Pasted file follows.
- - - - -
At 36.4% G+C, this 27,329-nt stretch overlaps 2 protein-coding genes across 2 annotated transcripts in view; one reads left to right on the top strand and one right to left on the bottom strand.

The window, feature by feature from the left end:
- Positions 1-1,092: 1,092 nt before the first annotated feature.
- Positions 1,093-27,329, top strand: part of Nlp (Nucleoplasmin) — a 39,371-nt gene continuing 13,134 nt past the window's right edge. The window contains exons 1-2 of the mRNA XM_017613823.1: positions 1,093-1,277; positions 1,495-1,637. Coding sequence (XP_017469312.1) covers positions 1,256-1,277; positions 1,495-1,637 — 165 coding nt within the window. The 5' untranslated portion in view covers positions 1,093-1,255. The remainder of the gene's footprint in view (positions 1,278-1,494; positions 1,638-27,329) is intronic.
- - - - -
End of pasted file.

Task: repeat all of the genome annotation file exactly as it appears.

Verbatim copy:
At 36.4% G+C, this 27,329-nt stretch overlaps 2 protein-coding genes across 2 annotated transcripts in view; one reads left to right on the top strand and one right to left on the bottom strand.

The window, feature by feature from the left end:
- Positions 1-1,092: 1,092 nt before the first annotated feature.
- Positions 1,093-27,329, top strand: part of Nlp (Nucleoplasmin) — a 39,371-nt gene continuing 13,134 nt past the window's right edge. The window contains exons 1-2 of the mRNA XM_017613823.1: positions 1,093-1,277; positions 1,495-1,637. Coding sequence (XP_017469312.1) covers positions 1,256-1,277; positions 1,495-1,637 — 165 coding nt within the window. The 5' untranslated portion in view covers positions 1,093-1,255. The remainder of the gene's footprint in view (positions 1,278-1,494; positions 1,638-27,329) is intronic.